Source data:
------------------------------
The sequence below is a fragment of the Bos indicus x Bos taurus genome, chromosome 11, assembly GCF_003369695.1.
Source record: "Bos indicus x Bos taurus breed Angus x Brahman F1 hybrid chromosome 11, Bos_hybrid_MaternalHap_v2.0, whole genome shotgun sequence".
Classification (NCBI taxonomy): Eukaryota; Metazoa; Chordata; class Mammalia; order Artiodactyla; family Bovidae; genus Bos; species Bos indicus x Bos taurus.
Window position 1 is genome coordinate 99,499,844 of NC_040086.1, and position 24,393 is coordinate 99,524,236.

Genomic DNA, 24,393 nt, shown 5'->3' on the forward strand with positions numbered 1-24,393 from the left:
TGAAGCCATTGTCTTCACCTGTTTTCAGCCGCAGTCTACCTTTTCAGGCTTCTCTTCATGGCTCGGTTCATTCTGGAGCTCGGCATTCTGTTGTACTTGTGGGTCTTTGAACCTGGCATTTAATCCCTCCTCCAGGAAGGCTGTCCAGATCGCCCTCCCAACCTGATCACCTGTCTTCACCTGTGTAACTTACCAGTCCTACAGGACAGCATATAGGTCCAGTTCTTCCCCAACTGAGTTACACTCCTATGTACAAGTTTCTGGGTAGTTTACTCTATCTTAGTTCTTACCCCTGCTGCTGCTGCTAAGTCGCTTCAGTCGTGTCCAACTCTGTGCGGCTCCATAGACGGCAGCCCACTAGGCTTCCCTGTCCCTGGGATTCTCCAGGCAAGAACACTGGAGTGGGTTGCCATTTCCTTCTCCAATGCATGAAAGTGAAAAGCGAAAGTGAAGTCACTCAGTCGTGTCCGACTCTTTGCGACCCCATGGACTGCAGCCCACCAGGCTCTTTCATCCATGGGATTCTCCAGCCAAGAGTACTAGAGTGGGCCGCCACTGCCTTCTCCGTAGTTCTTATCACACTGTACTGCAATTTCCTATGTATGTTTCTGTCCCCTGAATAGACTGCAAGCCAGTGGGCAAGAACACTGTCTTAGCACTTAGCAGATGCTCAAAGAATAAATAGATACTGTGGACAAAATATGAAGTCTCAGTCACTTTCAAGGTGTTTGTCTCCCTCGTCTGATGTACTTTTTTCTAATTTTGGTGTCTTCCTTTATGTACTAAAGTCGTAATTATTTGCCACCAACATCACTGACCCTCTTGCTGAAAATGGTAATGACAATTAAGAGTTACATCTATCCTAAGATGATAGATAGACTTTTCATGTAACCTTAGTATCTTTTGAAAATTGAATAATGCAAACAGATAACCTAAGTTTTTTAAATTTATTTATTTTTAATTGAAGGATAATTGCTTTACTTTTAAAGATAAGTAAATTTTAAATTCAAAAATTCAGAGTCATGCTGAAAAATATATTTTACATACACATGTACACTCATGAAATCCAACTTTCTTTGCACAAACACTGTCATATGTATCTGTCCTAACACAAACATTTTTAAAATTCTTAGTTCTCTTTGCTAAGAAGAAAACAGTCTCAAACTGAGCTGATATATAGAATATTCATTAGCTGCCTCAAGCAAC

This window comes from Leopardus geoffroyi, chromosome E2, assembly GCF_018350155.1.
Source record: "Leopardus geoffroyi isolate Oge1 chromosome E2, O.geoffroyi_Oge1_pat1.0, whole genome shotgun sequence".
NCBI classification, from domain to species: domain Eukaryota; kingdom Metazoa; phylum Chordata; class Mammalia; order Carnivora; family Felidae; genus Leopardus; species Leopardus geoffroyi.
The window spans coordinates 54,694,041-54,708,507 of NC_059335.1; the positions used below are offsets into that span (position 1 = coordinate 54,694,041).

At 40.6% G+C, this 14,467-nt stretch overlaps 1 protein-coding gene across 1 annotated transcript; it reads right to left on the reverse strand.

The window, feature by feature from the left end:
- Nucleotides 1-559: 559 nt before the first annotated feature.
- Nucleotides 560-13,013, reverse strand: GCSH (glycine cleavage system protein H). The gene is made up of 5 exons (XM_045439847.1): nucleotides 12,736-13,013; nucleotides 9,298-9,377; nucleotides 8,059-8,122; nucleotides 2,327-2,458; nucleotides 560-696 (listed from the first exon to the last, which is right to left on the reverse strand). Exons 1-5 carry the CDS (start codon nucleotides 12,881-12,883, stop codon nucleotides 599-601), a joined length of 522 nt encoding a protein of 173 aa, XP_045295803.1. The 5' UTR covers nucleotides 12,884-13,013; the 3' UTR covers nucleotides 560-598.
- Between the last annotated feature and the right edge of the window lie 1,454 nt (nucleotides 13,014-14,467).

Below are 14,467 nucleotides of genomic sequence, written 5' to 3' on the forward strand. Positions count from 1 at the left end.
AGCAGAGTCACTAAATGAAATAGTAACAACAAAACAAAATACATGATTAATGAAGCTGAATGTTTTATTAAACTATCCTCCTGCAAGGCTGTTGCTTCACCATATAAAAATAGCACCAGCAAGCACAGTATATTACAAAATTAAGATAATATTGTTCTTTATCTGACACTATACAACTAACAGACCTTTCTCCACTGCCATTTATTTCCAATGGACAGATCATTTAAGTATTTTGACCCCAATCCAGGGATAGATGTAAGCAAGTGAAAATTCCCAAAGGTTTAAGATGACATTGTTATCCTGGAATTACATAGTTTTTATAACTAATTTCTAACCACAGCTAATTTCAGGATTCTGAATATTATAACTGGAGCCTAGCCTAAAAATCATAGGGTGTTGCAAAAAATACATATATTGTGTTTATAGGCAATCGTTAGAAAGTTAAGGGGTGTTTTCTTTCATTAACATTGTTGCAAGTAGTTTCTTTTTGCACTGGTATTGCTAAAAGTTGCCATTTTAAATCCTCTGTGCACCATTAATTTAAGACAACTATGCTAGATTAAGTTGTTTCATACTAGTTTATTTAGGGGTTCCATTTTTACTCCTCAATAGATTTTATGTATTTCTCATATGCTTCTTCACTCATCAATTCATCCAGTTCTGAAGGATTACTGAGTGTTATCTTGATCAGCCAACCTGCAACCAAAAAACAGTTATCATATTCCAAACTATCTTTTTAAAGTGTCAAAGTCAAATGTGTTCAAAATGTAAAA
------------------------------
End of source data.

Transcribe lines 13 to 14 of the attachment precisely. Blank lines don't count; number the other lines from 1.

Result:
- Nucleotides 1-559: 559 nt before the first annotated feature.
- Nucleotides 560-13,013, reverse strand: GCSH (glycine cleavage system protein H). The gene is made up of 5 exons (XM_045439847.1): nucleotides 12,736-13,013; nucleotides 9,298-9,377; nucleotides 8,059-8,122; nucleotides 2,327-2,458; nucleotides 560-696 (listed from the first exon to the last, which is right to left on the reverse strand). Exons 1-5 carry the CDS (start codon nucleotides 12,881-12,883, stop codon nucleotides 599-601), a joined length of 522 nt encoding a protein of 173 aa, XP_045295803.1. The 5' UTR covers nucleotides 12,884-13,013; the 3' UTR covers nucleotides 560-598.